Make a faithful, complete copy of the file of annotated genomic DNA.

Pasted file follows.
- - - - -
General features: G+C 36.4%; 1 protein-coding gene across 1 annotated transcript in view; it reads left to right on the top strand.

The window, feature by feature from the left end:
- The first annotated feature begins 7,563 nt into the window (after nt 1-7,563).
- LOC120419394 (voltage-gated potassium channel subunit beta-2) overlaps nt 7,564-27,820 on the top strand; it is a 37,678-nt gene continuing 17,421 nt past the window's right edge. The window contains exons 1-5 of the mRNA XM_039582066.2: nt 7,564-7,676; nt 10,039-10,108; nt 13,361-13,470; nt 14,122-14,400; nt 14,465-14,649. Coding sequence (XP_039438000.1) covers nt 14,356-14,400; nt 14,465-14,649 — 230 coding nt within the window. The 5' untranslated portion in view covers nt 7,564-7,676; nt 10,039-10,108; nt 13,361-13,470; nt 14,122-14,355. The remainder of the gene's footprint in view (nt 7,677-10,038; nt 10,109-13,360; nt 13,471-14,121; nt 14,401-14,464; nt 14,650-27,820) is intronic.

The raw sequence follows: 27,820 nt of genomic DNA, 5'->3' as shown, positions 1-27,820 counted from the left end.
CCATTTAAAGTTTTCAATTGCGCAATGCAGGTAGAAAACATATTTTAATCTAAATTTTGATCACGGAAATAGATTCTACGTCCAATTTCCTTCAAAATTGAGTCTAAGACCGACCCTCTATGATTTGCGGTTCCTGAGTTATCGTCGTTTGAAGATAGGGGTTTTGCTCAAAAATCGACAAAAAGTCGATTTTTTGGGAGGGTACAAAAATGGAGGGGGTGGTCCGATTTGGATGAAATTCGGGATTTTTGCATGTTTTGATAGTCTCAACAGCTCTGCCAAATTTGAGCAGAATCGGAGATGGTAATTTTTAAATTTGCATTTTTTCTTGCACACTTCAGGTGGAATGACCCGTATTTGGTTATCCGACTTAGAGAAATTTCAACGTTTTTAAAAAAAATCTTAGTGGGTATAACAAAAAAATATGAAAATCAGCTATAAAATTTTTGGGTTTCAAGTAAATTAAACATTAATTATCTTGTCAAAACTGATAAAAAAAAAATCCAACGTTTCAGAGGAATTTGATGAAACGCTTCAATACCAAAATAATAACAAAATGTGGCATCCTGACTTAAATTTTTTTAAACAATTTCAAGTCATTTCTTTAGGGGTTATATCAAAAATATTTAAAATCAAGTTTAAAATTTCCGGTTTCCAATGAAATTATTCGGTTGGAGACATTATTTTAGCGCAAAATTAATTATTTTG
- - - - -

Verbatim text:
General features: G+C 36.4%; 1 protein-coding gene across 1 annotated transcript in view; it reads left to right on the top strand.

The window, feature by feature from the left end:
- The first annotated feature begins 7,563 nt into the window (after nt 1-7,563).
- LOC120419394 (voltage-gated potassium channel subunit beta-2) overlaps nt 7,564-27,820 on the top strand; it is a 37,678-nt gene continuing 17,421 nt past the window's right edge. The window contains exons 1-5 of the mRNA XM_039582066.2: nt 7,564-7,676; nt 10,039-10,108; nt 13,361-13,470; nt 14,122-14,400; nt 14,465-14,649. Coding sequence (XP_039438000.1) covers nt 14,356-14,400; nt 14,465-14,649 — 230 coding nt within the window. The 5' untranslated portion in view covers nt 7,564-7,676; nt 10,039-10,108; nt 13,361-13,470; nt 14,122-14,355. The remainder of the gene's footprint in view (nt 7,677-10,038; nt 10,109-13,360; nt 13,471-14,121; nt 14,401-14,464; nt 14,650-27,820) is intronic.

The raw sequence follows: 27,820 nt of genomic DNA, 5'->3' as shown, positions 1-27,820 counted from the left end.
CCATTTAAAGTTTTCAATTGCGCAATGCAGGTAGAAAACATATTTTAATCTAAATTTTGATCACGGAAATAGATTCTACGTCCAATTTCCTTCAAAATTGAGTCTAAGACCGACCCTCTATGATTTGCGGTTCCTGAGTTATCGTCGTTTGAAGATAGGGGTTTTGCTCAAAAATCGACAAAAAGTCGATTTTTTGGGAGGGTACAAAAATGGAGGGGGTGGTCCGATTTGGATGAAATTCGGGATTTTTGCATGTTTTGATAGTCTCAACAGCTCTGCCAAATTTGAGCAGAATCGGAGATGGTAATTTTTAAATTTGCATTTTTTCTTGCACACTTCAGGTGGAATGACCCGTATTTGGTTATCCGACTTAGAGAAATTTCAACGTTTTTAAAAAAAATCTTAGTGGGTATAACAAAAAAATATGAAAATCAGCTATAAAATTTTTGGGTTTCAAGTAAATTAAACATTAATTATCTTGTCAAAACTGATAAAAAAAAAATCCAACGTTTCAGAGGAATTTGATGAAACGCTTCAATACCAAAATAATAACAAAATGTGGCATCCTGACTTAAATTTTTTTAAACAATTTCAAGTCATTTCTTTAGGGGTTATATCAAAAATATTTAAAATCAAGTTTAAAATTTCCGGTTTCCAATGAAATTATTCGGTTGGAGACATTATTTTAGCGCAAAATTAATTATTTTG